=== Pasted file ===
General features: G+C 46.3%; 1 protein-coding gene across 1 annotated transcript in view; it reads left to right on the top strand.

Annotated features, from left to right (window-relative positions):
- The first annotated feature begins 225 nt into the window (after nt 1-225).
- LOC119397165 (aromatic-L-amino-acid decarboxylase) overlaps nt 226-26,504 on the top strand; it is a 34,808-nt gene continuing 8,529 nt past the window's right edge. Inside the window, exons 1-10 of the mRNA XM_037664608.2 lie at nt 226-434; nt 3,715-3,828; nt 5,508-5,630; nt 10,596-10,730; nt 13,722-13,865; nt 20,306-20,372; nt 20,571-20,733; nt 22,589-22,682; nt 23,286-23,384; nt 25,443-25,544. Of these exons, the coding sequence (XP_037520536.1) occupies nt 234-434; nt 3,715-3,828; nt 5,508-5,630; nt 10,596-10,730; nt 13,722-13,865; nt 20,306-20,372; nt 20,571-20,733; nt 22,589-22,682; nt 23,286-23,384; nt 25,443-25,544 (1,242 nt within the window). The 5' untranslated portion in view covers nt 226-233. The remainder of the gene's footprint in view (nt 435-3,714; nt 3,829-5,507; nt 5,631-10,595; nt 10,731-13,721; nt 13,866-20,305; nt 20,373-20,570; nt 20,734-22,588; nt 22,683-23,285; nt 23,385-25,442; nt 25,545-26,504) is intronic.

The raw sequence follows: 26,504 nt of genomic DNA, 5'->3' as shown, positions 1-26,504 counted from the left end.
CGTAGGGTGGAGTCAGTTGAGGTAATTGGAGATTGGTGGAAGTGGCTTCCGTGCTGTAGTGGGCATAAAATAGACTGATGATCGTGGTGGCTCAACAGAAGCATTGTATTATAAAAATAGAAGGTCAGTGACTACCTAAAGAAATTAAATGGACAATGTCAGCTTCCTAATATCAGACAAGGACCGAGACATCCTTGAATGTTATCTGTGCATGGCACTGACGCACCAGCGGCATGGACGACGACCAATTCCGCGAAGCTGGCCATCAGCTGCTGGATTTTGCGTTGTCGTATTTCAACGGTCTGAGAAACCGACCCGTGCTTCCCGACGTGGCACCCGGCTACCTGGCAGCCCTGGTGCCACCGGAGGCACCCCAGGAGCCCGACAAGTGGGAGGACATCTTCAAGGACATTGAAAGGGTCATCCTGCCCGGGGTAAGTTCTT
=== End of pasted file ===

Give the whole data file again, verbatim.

General features: G+C 46.3%; 1 protein-coding gene across 1 annotated transcript in view; it reads left to right on the top strand.

Annotated features, from left to right (window-relative positions):
- The first annotated feature begins 225 nt into the window (after nt 1-225).
- LOC119397165 (aromatic-L-amino-acid decarboxylase) overlaps nt 226-26,504 on the top strand; it is a 34,808-nt gene continuing 8,529 nt past the window's right edge. Inside the window, exons 1-10 of the mRNA XM_037664608.2 lie at nt 226-434; nt 3,715-3,828; nt 5,508-5,630; nt 10,596-10,730; nt 13,722-13,865; nt 20,306-20,372; nt 20,571-20,733; nt 22,589-22,682; nt 23,286-23,384; nt 25,443-25,544. Of these exons, the coding sequence (XP_037520536.1) occupies nt 234-434; nt 3,715-3,828; nt 5,508-5,630; nt 10,596-10,730; nt 13,722-13,865; nt 20,306-20,372; nt 20,571-20,733; nt 22,589-22,682; nt 23,286-23,384; nt 25,443-25,544 (1,242 nt within the window). The 5' untranslated portion in view covers nt 226-233. The remainder of the gene's footprint in view (nt 435-3,714; nt 3,829-5,507; nt 5,631-10,595; nt 10,731-13,721; nt 13,866-20,305; nt 20,373-20,570; nt 20,734-22,588; nt 22,683-23,285; nt 23,385-25,442; nt 25,545-26,504) is intronic.

The raw sequence follows: 26,504 nt of genomic DNA, 5'->3' as shown, positions 1-26,504 counted from the left end.
CGTAGGGTGGAGTCAGTTGAGGTAATTGGAGATTGGTGGAAGTGGCTTCCGTGCTGTAGTGGGCATAAAATAGACTGATGATCGTGGTGGCTCAACAGAAGCATTGTATTATAAAAATAGAAGGTCAGTGACTACCTAAAGAAATTAAATGGACAATGTCAGCTTCCTAATATCAGACAAGGACCGAGACATCCTTGAATGTTATCTGTGCATGGCACTGACGCACCAGCGGCATGGACGACGACCAATTCCGCGAAGCTGGCCATCAGCTGCTGGATTTTGCGTTGTCGTATTTCAACGGTCTGAGAAACCGACCCGTGCTTCCCGACGTGGCACCCGGCTACCTGGCAGCCCTGGTGCCACCGGAGGCACCCCAGGAGCCCGACAAGTGGGAGGACATCTTCAAGGACATTGAAAGGGTCATCCTGCCCGGGGTAAGTTCTT